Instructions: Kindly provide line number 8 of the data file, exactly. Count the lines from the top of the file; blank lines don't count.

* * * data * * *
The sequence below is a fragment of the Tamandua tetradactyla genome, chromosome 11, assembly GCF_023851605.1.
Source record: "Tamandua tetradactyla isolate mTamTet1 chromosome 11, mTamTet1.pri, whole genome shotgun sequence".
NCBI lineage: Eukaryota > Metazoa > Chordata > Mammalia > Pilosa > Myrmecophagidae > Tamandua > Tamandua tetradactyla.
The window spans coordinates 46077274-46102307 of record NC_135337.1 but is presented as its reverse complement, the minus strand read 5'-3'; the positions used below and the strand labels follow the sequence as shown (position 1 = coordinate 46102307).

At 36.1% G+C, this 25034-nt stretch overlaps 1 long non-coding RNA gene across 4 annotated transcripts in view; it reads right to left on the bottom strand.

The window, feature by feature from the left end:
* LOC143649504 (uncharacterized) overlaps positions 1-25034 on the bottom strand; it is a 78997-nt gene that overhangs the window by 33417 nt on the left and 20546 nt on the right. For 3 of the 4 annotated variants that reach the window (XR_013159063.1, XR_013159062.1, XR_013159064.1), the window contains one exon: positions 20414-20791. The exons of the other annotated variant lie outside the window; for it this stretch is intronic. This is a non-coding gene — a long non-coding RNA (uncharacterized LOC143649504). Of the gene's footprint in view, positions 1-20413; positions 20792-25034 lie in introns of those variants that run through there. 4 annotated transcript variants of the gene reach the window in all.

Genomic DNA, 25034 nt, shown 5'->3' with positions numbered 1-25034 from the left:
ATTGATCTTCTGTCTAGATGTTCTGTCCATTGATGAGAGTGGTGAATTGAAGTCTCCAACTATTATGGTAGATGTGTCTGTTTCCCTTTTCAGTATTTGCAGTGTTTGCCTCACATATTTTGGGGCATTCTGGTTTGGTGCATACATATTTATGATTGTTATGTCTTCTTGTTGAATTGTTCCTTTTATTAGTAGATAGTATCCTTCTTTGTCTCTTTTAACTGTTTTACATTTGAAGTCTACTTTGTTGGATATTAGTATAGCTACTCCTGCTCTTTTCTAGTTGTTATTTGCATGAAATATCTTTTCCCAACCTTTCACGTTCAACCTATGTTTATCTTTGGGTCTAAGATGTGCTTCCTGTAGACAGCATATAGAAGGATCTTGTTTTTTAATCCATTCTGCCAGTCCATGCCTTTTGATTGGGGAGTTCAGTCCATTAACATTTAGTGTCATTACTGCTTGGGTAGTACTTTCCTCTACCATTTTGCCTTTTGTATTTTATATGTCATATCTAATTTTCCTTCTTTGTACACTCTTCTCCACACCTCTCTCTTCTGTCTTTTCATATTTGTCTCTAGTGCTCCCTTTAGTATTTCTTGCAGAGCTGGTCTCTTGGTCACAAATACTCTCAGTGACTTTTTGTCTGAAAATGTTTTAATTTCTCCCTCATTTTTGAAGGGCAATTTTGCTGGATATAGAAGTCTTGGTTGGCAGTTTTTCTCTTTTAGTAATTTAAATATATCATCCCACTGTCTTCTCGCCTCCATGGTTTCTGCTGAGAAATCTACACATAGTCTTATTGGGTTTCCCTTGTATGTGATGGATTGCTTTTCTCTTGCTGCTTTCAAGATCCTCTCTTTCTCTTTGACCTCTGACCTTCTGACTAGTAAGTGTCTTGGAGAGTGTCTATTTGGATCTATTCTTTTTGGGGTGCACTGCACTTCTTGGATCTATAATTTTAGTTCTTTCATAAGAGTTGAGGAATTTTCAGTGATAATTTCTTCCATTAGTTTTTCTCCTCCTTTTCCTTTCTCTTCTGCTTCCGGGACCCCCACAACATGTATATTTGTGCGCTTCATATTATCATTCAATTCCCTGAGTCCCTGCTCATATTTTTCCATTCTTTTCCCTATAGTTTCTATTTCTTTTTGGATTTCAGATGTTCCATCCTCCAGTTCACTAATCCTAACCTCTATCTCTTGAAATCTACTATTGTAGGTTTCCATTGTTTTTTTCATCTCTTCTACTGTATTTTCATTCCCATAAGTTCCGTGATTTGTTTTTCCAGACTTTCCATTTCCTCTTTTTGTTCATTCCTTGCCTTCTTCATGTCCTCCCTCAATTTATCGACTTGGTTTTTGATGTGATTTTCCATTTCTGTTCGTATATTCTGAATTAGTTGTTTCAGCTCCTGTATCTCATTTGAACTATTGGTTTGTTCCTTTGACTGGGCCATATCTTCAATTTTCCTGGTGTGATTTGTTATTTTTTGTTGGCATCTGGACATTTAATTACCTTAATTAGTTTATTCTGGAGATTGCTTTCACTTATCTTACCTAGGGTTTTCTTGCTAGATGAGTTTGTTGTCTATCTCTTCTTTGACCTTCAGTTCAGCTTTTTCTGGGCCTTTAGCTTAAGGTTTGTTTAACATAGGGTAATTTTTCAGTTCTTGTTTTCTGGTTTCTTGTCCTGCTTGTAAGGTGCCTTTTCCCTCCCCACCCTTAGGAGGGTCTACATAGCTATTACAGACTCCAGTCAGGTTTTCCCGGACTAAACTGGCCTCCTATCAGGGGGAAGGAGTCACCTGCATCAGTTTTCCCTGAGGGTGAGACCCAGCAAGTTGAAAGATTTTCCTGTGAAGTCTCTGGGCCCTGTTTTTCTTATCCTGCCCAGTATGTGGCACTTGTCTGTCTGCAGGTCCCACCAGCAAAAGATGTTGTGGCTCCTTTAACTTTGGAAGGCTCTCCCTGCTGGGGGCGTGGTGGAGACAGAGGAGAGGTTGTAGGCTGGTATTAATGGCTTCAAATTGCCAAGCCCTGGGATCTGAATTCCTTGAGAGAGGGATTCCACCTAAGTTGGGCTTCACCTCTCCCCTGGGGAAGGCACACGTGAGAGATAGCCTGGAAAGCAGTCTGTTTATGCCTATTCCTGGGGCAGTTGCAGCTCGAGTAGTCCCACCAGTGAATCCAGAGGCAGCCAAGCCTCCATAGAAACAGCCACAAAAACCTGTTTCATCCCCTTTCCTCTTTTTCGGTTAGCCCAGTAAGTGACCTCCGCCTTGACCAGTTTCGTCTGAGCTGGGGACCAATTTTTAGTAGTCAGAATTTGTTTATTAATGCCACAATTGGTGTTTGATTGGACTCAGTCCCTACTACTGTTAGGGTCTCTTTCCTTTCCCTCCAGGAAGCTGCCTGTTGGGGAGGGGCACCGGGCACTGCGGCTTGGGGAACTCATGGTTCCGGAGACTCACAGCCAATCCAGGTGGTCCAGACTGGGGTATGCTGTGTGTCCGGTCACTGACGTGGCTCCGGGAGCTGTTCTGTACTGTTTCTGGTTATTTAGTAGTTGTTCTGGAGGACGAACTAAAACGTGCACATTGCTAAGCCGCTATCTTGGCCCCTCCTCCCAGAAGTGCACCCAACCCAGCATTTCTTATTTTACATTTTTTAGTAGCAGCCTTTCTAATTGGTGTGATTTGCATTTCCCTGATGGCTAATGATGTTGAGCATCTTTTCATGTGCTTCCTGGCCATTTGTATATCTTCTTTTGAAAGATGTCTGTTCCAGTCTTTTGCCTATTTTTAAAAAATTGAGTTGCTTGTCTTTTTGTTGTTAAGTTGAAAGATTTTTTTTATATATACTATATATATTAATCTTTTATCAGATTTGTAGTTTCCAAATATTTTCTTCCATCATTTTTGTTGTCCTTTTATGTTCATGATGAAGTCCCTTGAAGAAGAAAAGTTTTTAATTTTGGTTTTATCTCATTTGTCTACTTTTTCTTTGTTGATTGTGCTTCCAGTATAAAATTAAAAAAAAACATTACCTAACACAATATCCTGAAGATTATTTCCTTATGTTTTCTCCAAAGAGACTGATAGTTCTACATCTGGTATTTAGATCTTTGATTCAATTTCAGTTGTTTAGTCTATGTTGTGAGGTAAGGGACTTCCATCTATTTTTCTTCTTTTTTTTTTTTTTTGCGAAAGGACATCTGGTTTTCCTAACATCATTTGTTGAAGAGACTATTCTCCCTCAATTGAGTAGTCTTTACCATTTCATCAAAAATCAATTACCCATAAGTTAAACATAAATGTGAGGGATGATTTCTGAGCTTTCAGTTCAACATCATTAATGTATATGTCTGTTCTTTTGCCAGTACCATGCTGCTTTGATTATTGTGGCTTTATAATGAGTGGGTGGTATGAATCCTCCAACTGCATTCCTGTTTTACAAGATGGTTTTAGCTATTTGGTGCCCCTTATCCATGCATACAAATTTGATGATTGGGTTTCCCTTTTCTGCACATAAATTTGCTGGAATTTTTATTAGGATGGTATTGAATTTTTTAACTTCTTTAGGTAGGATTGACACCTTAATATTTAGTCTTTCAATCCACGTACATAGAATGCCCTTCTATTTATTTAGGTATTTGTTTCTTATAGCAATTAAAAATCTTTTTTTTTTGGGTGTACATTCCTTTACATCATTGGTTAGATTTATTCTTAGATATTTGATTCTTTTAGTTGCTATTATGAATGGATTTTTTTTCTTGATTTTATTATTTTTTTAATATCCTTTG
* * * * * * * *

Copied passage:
Genomic DNA, 25034 nt, shown 5'->3' with positions numbered 1-25034 from the left: